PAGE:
Government of Yukon funds Gladue pilot project

Yukon Legal Services Society executive director David Christie, Council of Yukon First Nations Grand Chief Peter Johnston and Minister of Justice Tracy-Anne McPhee

The Government of Yukon is funding a $530,000 three-year pilot project to develop a Gladue Report Writing program for Indigenous offenders. The pilot project will provide training to Yukon-based writers to produce high-quality, standardized Gladue reports and cover the costs of report writing. It will be led by a committee of representatives from Yukon First Nations, the Legal Services Society of Yukon and the Public Prosecution Service Canada.

Gladue reports include more in-depth information on Indigenous offenders’ personal circumstances than pre-sentence reports and include systemic factors which could have contributed to their offending behaviours. The reports may also include information on possible sentencing procedures and outcomes which may be more suitable in view of the offender’s heritage.

Factors considered in Gladue reports can include effects of the residential school system; experience in the child welfare system; family and community history; substance abuse; victimization; and poverty and poor living conditions. The reports assist judges in understanding the unique circumstances faced by Indigenous offenders and include recommendations for restorative or rehabilitative sentencing options.

The pilot project will complement Gladue report training that began in November 2017 through the Council of Yukon First Nations.

This pilot project addresses a longstanding gap in our justice system. For nearly 20 years, Gladue reports in Yukon have been written on an ad hoc basis and without proper support.  Creating a group of trained, local Gladue report writers will ensure sentencing judges have access to high-quality reports that detail the unique systemic factors that may have brought a particular Indigenous offender before the courts. They will also help judges consider alternative sentencing options, providing an opportunity to reduce the number of Indigenous persons involved in the justice system.

Minister of Justice Tracy-Anne McPhee

We are pleased to partner with the Council of Yukon First Nations on this project. Having funding for Gladue reports and training for Gladue report writers is much-needed and very good news for Yukoners.

Yukon Legal Services Society executive director David Christie

Yukon First Nations are encouraged by the announcement of the Gladue pilot project, as it is long overdue in the Yukon. Yukon First Nations are overrepresented in the criminal justice system and it is our hope that a Gladue Report program will assist in raising awareness and understanding about the unique systemic factors faced by First Nations, while recommending restorative and healing options.

Council of Yukon First Nations Grand Chief Peter Johnston

Quick facts 
  • An estimated 25 to 35 Gladue reports are needed annually in Yukon.

  • Trained personnel from the Council of Yukon First Nations and Yukon Legal Aid will work together to deliver the course.

  • Many other Canadian jurisdictions have formal systems in place to train people on the writing of these reports.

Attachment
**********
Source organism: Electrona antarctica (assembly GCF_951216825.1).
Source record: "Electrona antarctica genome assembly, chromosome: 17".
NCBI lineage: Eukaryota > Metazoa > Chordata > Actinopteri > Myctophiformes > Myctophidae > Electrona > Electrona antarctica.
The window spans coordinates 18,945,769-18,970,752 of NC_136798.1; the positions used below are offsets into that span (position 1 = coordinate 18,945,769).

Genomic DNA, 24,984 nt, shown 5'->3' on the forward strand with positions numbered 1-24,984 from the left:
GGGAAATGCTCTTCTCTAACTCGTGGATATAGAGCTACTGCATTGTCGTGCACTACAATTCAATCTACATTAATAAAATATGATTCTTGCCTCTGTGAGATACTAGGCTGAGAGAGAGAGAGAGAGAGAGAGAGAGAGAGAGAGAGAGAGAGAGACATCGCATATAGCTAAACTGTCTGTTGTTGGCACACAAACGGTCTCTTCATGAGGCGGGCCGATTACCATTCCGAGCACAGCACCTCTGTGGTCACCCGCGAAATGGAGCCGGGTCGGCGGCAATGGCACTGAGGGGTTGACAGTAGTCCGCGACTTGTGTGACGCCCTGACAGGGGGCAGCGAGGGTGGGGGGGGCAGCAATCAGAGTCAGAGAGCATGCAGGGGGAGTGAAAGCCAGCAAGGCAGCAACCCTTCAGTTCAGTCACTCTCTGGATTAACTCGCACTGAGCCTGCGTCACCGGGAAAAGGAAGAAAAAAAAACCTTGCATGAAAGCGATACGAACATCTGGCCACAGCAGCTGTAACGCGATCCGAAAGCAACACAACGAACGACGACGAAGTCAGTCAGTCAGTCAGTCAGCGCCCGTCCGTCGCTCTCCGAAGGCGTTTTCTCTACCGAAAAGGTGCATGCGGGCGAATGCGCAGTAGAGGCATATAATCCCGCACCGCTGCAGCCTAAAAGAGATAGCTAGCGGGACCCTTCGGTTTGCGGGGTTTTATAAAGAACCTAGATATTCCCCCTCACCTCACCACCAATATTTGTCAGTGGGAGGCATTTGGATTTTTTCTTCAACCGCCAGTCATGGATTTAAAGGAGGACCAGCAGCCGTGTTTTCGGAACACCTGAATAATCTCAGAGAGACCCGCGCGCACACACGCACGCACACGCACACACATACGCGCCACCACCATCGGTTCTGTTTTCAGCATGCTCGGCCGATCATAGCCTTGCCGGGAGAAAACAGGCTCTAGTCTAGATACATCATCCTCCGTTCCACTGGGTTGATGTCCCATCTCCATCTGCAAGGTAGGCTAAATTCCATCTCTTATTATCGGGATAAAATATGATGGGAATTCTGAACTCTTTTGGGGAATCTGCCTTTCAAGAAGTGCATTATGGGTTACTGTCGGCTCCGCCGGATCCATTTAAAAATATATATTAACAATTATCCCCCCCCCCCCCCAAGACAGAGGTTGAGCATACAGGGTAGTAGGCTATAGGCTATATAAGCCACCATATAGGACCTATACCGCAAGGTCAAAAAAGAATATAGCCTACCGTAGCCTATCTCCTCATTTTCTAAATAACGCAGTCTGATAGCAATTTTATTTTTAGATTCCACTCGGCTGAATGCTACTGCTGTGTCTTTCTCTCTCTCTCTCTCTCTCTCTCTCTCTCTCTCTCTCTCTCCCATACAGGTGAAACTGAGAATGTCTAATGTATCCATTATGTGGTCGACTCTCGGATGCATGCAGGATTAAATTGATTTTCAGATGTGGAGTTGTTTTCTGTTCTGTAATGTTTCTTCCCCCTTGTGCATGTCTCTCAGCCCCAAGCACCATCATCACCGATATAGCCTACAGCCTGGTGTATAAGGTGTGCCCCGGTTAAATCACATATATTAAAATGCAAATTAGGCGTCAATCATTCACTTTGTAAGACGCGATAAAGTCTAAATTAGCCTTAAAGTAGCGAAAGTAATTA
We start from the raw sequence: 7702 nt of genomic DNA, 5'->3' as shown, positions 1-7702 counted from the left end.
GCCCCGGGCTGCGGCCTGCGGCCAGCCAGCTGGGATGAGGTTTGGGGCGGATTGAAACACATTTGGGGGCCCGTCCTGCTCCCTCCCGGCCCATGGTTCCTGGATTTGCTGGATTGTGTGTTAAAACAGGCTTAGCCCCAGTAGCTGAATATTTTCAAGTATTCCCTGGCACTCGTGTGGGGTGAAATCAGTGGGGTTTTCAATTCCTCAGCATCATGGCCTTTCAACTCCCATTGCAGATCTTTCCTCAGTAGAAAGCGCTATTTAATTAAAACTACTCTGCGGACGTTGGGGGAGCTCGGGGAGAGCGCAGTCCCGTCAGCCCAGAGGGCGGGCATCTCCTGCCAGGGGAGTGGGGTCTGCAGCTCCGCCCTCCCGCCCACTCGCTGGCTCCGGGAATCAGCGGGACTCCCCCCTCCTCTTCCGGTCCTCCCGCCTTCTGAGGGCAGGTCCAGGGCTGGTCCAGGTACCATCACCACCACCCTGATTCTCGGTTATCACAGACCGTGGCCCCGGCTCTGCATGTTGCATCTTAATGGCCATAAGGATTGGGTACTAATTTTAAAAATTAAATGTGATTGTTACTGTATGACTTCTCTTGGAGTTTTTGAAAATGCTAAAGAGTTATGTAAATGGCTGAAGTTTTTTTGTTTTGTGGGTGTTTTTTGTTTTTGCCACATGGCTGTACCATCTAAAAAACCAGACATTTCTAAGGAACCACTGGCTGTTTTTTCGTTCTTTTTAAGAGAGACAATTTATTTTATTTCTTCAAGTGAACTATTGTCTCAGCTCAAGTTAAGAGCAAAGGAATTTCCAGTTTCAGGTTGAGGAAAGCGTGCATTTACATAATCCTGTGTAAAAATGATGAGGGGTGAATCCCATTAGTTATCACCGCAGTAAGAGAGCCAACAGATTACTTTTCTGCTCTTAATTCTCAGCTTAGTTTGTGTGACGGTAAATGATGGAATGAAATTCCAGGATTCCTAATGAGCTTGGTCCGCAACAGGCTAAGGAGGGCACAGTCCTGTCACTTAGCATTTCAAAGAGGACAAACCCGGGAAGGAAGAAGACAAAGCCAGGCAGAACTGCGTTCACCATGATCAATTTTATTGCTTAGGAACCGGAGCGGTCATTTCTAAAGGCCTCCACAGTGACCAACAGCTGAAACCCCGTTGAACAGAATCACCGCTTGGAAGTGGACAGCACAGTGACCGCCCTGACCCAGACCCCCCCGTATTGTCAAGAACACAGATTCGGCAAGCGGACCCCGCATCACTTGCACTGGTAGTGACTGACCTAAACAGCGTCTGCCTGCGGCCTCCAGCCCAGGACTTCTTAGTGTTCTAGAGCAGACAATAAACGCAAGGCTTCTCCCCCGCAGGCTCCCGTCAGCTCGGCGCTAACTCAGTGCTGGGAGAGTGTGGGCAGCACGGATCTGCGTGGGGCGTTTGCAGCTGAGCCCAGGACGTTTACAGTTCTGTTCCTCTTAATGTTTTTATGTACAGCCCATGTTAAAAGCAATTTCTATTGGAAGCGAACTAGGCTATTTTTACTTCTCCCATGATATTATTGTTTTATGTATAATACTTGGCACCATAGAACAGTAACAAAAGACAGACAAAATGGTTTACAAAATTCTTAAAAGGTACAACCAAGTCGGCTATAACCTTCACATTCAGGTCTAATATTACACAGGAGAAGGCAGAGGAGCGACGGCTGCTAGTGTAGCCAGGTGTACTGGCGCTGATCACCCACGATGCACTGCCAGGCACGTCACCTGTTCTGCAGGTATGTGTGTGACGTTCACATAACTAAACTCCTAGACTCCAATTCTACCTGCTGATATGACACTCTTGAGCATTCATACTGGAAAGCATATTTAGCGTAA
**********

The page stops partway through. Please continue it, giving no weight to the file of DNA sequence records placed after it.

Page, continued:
Backgrounder 

Gladue Report Writing Pilot Project

Indigenous offenders are over-represented in admissions to provincial and territorial correctional services across Canada. In Yukon, the average percentage of Indigenous inmates admitted can reach 70 percent while Yukon First Nations make up 23 percent of the population.

The high rate of incarceration for Indigenous peoples has been linked to factors including: effects of the residential school system; experience in the child welfare and/or adoption system; effects of the dislocation and dispossession of Indigenous peoples; family or community history of suicide; substance abuse and/or victimization; loss or struggle with cultural/spiritual identity; lack of formal education; poverty and poor living conditions; and exposure to Indigenous street gangs. Considering these factors in pre-sentence and bail reports became necessary after the 1999 Supreme Court of Canada decision in R. v. Gladue (and the later Ipeelee case).  Changes to the Criminal Code of Canada and the Youth Criminal Justice Act codified this and made it part of Canadian law. The Criminal Code of Canada mandates that “all available sanctions other than imprisonment that are reasonable in the circumstances should be considered for all offenders, with particular attention to the circumstances of aboriginal offenders.”

Since the law of Canada changed, Gladue reports have been necessary in all pre-sentence and bail reports, here in Yukon and in the rest of Canada. Up to now, Yukon has had no trained Gladue report writers resulting in untrained personnel producing such reports. Because of this, the reports created have been uneven in quality and have occasionally been rejected by the Yukon judiciary as being of inadequate quality for use in deciding a court matter. The rejection of pre-sentence and bail reports can cause greater delays in court processes.  The lack of trained Gladue writers was recognized as an ongoing challenge to the Yukon justice system.

Contact 

Sunny Patch
Cabinet Communications
867-393-7478
sunny.patch@gov.yk.ca

Dan Cable
Director of Communications, Department of Justice
867-667-3508
dan.cable@gov.yk.ca

Jennifer Ward
Executive Assistant, Council of Yukon First Nations
867-393-9200 ext. 9224
executive.assistant@cyfn.net

News release #: 
18-032